Dec. 29, 2000
By STEVEN WINE
AP Sports Writer
MIAMI – The Florida State caravan of motorcycles, police cars and buses
pulls into the parking lot, and out hops a man wearing maroon from head to toe.
Walking briskly to the practice field, he leads the way for the assistants
and players, security personnel, reporters, photographers and fans.
At 71, Bobby Bowden shows no sign of slowing down.
“Concessions to age?” he says. “I don’t cut back. I can’t let that
change. If it does, you start going downhill.”
Bowden stubbornly clings to the pinnacle of college football. The
third-ranked Seminoles (11-1) will bid for their third national championship
since 1993 when they play top-ranked Oklahoma (12-0) Wednesday in the Orange
Bowden’s longevity is perhaps the most remarkable aspect of his success. For
25 years in Tallahassee, professional hazards ranging from burnout to boosters
have left him unscathed, and the occasional scandal has left him untarnished.
He remains widely beloved by fans, rivals and his players.
“Tallahassee is a warm, fuzzy place, and it starts with him,” says Jim
Gladden, an assistant to Bowden since 1976. “He makes you feel comfortable.
You never get the feeling with Coach Bowden that there’s a hidden agenda. What
you see is what you get.”
What you see is the antithesis of the moody, egomaniacal, paranoid control
freak that is the prototypical head football coach.
Bowden is none of those things. He delegates well. He takes naps. He laughs
a lot. And he relates to players more than 50 years younger than him.
“Fads and times change, but people still want to know that you care about
them and you’re going to treat them fairly,” Seminoles offensive coordinator
Mark Richt says. “Coach cares about the players’ well-being more than about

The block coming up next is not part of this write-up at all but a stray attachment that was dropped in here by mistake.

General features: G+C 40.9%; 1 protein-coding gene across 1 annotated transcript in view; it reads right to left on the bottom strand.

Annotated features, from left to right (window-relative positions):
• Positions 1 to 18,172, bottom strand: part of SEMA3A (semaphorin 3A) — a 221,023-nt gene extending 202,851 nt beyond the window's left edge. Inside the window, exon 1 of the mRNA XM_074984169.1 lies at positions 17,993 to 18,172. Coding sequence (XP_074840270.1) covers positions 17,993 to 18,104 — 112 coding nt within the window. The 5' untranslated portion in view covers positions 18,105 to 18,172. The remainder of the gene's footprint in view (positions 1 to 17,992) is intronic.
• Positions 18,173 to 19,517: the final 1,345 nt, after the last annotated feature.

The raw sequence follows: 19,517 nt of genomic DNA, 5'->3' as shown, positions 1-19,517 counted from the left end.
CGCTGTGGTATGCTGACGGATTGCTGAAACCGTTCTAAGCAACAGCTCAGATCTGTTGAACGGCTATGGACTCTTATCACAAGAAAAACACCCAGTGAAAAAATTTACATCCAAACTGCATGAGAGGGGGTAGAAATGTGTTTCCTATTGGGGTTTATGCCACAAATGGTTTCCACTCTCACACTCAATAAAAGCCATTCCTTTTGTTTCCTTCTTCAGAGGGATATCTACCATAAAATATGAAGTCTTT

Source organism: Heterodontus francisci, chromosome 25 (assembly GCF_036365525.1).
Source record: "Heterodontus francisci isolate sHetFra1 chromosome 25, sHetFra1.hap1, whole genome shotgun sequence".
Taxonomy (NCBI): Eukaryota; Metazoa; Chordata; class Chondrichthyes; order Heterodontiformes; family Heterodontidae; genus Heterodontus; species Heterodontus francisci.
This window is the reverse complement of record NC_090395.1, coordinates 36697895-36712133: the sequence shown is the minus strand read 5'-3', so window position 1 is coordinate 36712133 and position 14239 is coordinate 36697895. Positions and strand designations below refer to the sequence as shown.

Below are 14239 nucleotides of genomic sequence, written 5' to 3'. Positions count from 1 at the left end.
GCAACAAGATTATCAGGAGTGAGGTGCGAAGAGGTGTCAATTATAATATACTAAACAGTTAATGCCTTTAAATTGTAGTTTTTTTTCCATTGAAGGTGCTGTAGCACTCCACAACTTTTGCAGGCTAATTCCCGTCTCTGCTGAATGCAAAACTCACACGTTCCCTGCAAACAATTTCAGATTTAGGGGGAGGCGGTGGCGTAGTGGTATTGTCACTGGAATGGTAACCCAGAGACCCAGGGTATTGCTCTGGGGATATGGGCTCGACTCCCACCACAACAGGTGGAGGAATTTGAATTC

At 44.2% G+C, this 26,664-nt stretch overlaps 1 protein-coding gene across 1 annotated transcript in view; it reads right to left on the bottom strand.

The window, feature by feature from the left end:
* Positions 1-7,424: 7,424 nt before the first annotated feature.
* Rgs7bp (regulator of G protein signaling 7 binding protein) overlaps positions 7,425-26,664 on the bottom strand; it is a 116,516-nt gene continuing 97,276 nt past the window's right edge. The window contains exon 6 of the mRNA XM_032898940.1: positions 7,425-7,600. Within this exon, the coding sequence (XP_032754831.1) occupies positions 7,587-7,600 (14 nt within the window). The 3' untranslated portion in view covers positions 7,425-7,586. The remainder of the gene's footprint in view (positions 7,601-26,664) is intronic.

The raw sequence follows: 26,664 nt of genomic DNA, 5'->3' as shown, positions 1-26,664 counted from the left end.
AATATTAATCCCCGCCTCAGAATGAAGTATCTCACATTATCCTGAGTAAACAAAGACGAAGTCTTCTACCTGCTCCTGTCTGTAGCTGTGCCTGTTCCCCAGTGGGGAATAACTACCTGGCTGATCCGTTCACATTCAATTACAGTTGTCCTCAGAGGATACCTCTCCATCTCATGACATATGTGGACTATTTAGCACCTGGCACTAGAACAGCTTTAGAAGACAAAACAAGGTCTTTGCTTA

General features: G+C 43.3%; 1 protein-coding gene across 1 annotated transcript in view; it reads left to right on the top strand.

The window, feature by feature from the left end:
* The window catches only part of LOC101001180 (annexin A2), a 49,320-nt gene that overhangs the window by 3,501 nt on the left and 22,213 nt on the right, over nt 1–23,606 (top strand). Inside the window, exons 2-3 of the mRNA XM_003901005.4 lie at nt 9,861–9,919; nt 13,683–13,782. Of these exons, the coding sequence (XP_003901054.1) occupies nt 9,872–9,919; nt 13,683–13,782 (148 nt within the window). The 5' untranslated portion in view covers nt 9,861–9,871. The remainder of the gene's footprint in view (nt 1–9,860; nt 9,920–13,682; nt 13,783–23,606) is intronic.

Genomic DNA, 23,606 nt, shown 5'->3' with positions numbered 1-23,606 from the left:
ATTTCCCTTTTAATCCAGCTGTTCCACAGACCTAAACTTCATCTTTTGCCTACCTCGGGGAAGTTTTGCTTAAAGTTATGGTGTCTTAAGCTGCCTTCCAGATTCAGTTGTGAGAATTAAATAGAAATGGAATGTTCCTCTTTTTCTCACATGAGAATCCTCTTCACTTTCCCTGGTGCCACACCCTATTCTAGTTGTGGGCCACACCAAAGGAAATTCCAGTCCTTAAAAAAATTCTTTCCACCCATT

the wins and losses. That’s all they need to know.”
Wins and losses are also important, and Bowden excels there, too. He is
315-86-4 (.783) in 35 seasons, and his win total ranks behind only Paul
“Bear” Bryant (323), Joe Paterno (322) and Pop Warner (319). He’ll probably
pass Bryant next season.
Last year Bowden turned 70, celebrated his 50th wedding anniversary, reached
300 wins and led the Seminoles to their first unbeaten season since 1950. He
achieves milestones so often that the prospect of winning back-to-back national
championships is almost an afterthought.
“That would just be another nice thing, that’s all,” he says. “Winning
the game itself would be as meaningful as anything.”
Yet no one appreciates better than Bowden the reign of Florida State, a
forlorn football school when he came to Tallahassee in 1976. He went 5-6 the
first year and hasn’t had a losing season since.
“When I came to Florida State, we were Homecoming University,” he said.
“We were on everybody’s schedule as the homecoming opponent.”
For 13 years in a row the Seminoles have finished ranked in the top four.
They’ve beaten Florida, Miami, Notre Dame, Michigan, Nebraska, Penn State and
North Carolina. They’ve gone 16-4-1 under Bowden in bowl games.
When Georgia hired Richt this week as head coach, Bowden cackled.
“It’s changed, hasn’t it, when Florida State furnishes an assistant coach
as the head coach at Georgia,” he said.
Like Steve Spurrier at Florida and Butch Davis at Miami, Bowden benefits
from the most fertile recruiting base in the nation.
“There are so many players from the state of Florida, we can’t get them
all,” he says. “Miami can’t, either. Neither can Florida. Half of them are
going to get out of the state.”
By all accounts Bowden is a terrific salesman, wooing prospects with his
quick wit and charming Alabama drawl. These days he’s trying to sell his
players on the idea that Florida State – a 12-point favorite – has reason to
“This is our sixth Orange Bowl. It’s their 17th,” he says. “We’re trying
to win our first back-to-back. They’ve done it twice. So we don’t know what to
be scared of.”
The logic is dubious, and he knows it, so he rocks on his heels with
The man in maroon seems to enjoy being Bobby Bowden.